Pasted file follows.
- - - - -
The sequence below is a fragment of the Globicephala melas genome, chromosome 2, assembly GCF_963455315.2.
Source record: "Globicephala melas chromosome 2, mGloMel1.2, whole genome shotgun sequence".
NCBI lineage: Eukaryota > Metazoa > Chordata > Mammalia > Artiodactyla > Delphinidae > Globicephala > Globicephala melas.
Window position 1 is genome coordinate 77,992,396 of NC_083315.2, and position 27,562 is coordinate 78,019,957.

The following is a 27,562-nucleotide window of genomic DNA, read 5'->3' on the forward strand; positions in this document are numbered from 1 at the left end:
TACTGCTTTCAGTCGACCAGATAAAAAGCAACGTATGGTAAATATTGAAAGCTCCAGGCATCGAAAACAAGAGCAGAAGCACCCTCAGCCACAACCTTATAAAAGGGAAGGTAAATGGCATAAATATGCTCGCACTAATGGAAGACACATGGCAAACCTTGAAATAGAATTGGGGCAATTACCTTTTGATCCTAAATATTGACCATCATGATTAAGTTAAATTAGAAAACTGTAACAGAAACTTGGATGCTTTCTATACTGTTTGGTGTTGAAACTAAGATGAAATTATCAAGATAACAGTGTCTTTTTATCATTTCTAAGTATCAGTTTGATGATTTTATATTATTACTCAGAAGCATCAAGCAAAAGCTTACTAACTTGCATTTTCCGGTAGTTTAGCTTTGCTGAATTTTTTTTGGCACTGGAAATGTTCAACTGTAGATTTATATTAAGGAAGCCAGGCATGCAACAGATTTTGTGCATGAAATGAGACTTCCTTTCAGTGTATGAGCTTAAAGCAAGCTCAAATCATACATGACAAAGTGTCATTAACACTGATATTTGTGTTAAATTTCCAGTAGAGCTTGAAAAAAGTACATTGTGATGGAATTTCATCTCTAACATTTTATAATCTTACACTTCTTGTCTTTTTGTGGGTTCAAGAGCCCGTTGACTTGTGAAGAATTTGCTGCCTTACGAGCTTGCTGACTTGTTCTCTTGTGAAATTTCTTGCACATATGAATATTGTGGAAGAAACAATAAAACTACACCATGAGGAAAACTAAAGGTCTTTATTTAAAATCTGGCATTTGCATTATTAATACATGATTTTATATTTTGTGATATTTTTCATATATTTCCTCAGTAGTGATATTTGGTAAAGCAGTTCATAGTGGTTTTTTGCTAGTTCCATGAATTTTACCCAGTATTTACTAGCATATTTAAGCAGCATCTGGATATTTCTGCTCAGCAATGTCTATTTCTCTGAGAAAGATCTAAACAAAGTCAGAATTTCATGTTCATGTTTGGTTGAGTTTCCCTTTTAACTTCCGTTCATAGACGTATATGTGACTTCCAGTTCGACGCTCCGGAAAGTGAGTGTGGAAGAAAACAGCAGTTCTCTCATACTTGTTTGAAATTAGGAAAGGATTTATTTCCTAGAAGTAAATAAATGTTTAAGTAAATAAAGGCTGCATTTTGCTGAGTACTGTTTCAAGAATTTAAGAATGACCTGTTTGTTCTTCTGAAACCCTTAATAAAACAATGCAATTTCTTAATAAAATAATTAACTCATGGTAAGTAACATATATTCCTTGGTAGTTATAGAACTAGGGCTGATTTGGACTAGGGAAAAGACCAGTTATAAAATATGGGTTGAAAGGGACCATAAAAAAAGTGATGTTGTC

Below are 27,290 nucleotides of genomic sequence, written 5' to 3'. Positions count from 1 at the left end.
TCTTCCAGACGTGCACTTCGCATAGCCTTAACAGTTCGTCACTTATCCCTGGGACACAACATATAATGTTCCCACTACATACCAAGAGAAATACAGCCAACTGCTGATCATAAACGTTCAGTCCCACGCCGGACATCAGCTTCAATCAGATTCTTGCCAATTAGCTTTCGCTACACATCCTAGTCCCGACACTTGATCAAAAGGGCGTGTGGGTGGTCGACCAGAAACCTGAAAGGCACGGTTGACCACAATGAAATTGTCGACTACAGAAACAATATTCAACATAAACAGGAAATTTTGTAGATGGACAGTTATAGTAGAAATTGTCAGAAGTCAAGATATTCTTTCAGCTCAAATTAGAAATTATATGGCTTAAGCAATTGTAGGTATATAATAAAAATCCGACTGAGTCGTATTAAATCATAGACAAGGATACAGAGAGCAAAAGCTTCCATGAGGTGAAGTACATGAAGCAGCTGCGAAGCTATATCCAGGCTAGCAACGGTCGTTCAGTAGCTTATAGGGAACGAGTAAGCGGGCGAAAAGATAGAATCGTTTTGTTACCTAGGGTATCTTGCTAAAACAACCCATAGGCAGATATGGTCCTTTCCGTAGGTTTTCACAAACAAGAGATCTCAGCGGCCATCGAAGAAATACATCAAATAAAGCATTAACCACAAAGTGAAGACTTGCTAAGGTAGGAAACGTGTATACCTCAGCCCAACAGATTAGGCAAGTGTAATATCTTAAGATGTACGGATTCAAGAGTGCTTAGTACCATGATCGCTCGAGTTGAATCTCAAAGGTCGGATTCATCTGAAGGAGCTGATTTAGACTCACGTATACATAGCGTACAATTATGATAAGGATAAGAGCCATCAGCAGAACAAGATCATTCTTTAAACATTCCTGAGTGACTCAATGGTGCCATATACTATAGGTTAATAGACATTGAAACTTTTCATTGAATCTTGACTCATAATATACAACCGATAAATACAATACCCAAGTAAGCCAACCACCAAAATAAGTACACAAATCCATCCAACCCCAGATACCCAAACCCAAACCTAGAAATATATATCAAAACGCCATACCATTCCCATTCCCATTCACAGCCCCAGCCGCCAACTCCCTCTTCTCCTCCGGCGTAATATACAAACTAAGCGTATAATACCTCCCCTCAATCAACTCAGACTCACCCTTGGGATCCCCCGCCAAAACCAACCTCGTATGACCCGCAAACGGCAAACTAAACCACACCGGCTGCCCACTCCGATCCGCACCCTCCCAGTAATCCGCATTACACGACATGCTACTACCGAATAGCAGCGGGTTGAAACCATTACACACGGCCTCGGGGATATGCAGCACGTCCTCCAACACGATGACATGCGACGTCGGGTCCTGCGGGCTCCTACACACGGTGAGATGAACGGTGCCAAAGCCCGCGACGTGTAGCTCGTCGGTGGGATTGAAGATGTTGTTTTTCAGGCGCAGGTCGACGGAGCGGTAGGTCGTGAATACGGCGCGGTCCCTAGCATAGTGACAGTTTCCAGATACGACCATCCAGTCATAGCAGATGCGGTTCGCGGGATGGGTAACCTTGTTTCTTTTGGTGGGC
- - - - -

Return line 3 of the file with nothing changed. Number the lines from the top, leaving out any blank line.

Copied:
NCBI lineage: Eukaryota > Metazoa > Chordata > Mammalia > Artiodactyla > Delphinidae > Globicephala > Globicephala melas.